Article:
Akio Toyoda Wants Mobility Centered on People

AutoInformed.com on 2019Tokyo Motor Show

Toyota’s production-ready Ultra-compact battery electric vehicle due for commercial launch in Japan in 2020.

Akio Toyoda at a press briefing during the always wacky Tokyo Motor Show wanted to talk about people, not the cars that are the foundation of  global automaker he leads. However, instead of the usual marketing babble, a 21st century one emerged as a laughing Toyoda posed questions in these vastly uncharted times of bold new automobility and electrified vehicles.

In the midst of the collective industry madness that is on expensive display during Motor Shows, Toyoda observed that “when various kinds of information are linked, one would expect communities, society, and, of course, cars, to become more centered on people.”

AutoInformed.com on Toyota e-Pallette - Tokyo 2019Enter the “e-Palette” that is scheduled to debut at next year’s Olympic and Paralympic Games Tokyo 2020.

“In the future, the e-Palette will be able to be an office, a shop, or even a hotel. It will be able to become various kinds of services, and it will go to people.”

Veterans of the car wars will note that here comes another concept flotsam to join a sea of them from motor shows past. But to an unknown degree of seriousness, Toyoda posits that the shared mobility all automakers are pursuing will lead to people owning forms of mobility that are more, ahem, personal. Thus, the voice of the customer cliché’ reappears with its latest bold new grille.

Err, or is that only possible after a video game is purchased? Enter the e-RACER, which appears to be more than vaporware. “The cars in everyone’s garages will all be sports cars, like this e-RACER,” he said. “Well, that’s a little overstating it, but… wanting to move about as one wishes, …and wanting to go faster and farther…are, I think, universal human desires.”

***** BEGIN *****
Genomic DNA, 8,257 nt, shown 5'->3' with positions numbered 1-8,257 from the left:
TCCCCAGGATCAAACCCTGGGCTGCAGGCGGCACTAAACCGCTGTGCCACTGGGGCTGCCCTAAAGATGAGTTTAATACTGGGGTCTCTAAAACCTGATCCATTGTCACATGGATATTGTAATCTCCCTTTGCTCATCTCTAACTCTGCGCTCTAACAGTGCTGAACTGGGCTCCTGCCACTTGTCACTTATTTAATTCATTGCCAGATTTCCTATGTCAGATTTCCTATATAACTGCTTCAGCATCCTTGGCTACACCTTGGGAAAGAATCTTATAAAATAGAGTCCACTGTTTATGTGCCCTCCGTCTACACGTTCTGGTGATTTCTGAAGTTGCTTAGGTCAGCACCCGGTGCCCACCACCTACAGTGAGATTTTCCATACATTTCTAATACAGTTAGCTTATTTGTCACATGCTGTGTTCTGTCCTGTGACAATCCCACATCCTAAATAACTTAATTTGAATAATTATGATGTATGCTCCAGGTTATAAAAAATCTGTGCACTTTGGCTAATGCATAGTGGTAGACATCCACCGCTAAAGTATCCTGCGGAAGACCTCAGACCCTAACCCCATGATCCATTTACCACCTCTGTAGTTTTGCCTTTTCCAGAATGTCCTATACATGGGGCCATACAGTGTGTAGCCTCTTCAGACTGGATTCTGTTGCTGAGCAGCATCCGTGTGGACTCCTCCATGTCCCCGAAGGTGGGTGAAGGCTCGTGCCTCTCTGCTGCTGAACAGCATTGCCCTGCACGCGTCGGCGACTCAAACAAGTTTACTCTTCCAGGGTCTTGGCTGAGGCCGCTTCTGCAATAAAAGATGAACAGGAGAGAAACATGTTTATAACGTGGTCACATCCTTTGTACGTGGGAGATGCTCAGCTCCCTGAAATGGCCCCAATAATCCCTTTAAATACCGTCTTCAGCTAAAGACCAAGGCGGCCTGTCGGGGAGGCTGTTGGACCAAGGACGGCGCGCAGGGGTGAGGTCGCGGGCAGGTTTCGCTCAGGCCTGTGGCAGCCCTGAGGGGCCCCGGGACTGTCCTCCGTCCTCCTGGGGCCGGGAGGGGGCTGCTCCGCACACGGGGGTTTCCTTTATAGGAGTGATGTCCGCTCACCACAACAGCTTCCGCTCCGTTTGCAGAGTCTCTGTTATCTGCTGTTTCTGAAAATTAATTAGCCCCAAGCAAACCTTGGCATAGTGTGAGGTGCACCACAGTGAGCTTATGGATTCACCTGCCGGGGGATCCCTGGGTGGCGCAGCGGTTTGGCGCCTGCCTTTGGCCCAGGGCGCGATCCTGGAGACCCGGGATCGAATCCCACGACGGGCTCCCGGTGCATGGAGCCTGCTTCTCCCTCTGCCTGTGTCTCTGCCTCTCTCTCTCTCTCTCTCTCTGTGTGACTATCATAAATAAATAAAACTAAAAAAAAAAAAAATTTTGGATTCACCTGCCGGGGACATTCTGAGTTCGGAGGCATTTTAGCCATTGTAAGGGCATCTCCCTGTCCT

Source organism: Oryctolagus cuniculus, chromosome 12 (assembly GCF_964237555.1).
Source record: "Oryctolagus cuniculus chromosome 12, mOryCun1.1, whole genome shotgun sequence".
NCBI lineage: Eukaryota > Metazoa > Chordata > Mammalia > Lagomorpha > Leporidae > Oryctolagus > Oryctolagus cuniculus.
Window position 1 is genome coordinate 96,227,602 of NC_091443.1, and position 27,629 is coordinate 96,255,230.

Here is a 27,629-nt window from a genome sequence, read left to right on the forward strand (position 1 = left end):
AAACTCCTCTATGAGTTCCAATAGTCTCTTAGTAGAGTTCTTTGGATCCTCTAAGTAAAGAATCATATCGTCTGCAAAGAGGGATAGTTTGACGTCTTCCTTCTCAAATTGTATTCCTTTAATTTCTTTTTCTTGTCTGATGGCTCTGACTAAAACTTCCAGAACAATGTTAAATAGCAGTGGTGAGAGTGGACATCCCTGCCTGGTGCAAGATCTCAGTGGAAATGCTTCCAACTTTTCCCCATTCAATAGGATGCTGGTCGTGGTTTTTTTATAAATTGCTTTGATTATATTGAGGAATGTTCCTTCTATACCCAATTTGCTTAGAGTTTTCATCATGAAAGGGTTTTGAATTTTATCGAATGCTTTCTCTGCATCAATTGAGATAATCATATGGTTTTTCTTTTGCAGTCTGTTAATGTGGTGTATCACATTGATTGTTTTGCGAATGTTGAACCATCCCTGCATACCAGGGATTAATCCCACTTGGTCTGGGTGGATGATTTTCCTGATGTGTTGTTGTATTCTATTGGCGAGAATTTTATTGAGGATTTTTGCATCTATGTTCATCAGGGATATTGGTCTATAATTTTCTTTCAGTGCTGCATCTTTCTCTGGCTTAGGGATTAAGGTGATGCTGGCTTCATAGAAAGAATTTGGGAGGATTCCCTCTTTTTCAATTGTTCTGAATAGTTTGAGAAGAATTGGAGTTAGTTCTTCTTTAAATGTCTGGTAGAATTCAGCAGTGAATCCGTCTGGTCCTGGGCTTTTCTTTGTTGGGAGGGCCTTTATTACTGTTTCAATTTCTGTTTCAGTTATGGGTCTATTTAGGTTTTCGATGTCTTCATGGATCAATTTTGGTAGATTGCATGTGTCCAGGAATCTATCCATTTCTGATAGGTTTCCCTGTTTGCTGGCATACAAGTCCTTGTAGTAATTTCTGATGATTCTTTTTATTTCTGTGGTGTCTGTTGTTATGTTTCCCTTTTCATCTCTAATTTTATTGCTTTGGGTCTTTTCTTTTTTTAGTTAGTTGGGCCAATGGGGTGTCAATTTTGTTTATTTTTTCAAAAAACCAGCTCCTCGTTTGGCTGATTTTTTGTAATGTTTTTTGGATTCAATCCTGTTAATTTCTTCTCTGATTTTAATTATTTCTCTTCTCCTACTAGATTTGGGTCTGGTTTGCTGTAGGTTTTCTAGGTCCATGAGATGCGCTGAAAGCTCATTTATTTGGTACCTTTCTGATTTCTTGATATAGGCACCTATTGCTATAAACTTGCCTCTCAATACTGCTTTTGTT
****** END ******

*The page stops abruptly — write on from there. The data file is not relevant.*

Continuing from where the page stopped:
Yes, agreed faster, farther. But what to make of all the single-occupant vehicles and Amazon vans clogging our streets – if you build them, more will come, ad infinitum…

“Note that the birth of the automobile led to 15 million horses being replaced by cars in the United States,” Toyoda said. “But still, we have racehorses. The joy of riding a horse can hold its own against or even outdo what cars have to offer. If there is an obstacle, a horse can avoid it. If there is a hole in the ground, a horse can make its own judgement and jump over it. Horses can communicate with people and their hearts. For people who ride them, horses are irreplaceable, Toyoda said.

Wacky marketing babble alert: “Through the evolution of artificial intelligence, I think that cars, too, can also become able to communicate with people and their hearts. that’s right… I think cars of the future will be like horses. If we look at shared forms of mobility, such as the e-Palette, as if they were horse carriages, forms of mobility owned by individuals, like the e-RACER, would be beloved horses.”

Toyoda says that this means that our future society of mobility will be a society in which horse carriages and “beloved horses” co-exist.
And what people want of “beloved horses” is heartfelt communication and the joy of moving together.

Sounds to me like these people will be as lonely as the occupant of a Japanese capsule motel. Look at all those mostly empty sport-Utes cutting off people on our roads. Solipsism in an SRV?

“Our theme is life in the future centered on people…At any rate, today, the focus is people. Society today is rapidly advancing toward automation, such as in the form of artificial intelligence and robotics,” he said.

“People connected” refers to a society in which people are linked – a society in which the warmth and kindness of people can be felt.

The key words are “people connected,” concluded Toyota. But connected to what? Their video screens?

About Kenneth Zino

Ken Zino is an auto industry veteran with global experience in print, broadcast and electronic media. He has auto testing, marketing, public relations and communications expertise garnered while working in Asia, Europe and the U.S.
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